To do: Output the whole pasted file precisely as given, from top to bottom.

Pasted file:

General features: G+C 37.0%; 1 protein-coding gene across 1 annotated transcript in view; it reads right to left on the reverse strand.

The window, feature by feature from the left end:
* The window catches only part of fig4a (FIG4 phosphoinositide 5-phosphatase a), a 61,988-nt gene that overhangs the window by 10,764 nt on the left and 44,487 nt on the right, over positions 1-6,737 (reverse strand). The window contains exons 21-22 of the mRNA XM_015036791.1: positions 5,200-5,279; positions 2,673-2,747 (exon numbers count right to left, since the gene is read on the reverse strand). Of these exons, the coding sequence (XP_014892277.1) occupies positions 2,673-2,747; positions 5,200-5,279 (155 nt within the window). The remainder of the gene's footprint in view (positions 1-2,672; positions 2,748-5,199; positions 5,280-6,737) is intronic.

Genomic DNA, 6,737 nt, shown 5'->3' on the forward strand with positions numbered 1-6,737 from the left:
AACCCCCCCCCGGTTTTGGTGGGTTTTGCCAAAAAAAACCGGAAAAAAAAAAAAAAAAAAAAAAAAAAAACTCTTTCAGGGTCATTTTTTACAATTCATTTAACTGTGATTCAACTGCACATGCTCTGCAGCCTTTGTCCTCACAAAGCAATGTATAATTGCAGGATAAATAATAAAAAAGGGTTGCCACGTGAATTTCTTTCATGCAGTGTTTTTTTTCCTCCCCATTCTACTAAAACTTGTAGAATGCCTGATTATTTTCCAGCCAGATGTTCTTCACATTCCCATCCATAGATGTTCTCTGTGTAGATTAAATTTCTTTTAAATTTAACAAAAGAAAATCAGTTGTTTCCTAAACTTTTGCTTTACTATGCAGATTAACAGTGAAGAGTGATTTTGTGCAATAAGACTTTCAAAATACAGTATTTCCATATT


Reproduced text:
General features: G+C 37.0%; 1 protein-coding gene across 1 annotated transcript in view; it reads right to left on the reverse strand.

The window, feature by feature from the left end:
* The window catches only part of fig4a (FIG4 phosphoinositide 5-phosphatase a), a 61,988-nt gene that overhangs the window by 10,764 nt on the left and 44,487 nt on the right, over positions 1-6,737 (reverse strand). The window contains exons 21-22 of the mRNA XM_015036791.1: positions 5,200-5,279; positions 2,673-2,747 (exon numbers count right to left, since the gene is read on the reverse strand). Of these exons, the coding sequence (XP_014892277.1) occupies positions 2,673-2,747; positions 5,200-5,279 (155 nt within the window). The remainder of the gene's footprint in view (positions 1-2,672; positions 2,748-5,199; positions 5,280-6,737) is intronic.

Genomic DNA, 6,737 nt, shown 5'->3' on the forward strand with positions numbered 1-6,737 from the left:
AACCCCCCCCCGGTTTTGGTGGGTTTTGCCAAAAAAAACCGGAAAAAAAAAAAAAAAAAAAAAAAAAAAACTCTTTCAGGGTCATTTTTTACAATTCATTTAACTGTGATTCAACTGCACATGCTCTGCAGCCTTTGTCCTCACAAAGCAATGTATAATTGCAGGATAAATAATAAAAAAGGGTTGCCACGTGAATTTCTTTCATGCAGTGTTTTTTTTCCTCCCCATTCTACTAAAACTTGTAGAATGCCTGATTATTTTCCAGCCAGATGTTCTTCACATTCCCATCCATAGATGTTCTCTGTGTAGATTAAATTTCTTTTAAATTTAACAAAAGAAAATCAGTTGTTTCCTAAACTTTTGCTTTACTATGCAGATTAACAGTGAAGAGTGATTTTGTGCAATAAGACTTTCAAAATACAGTATTTCCATATT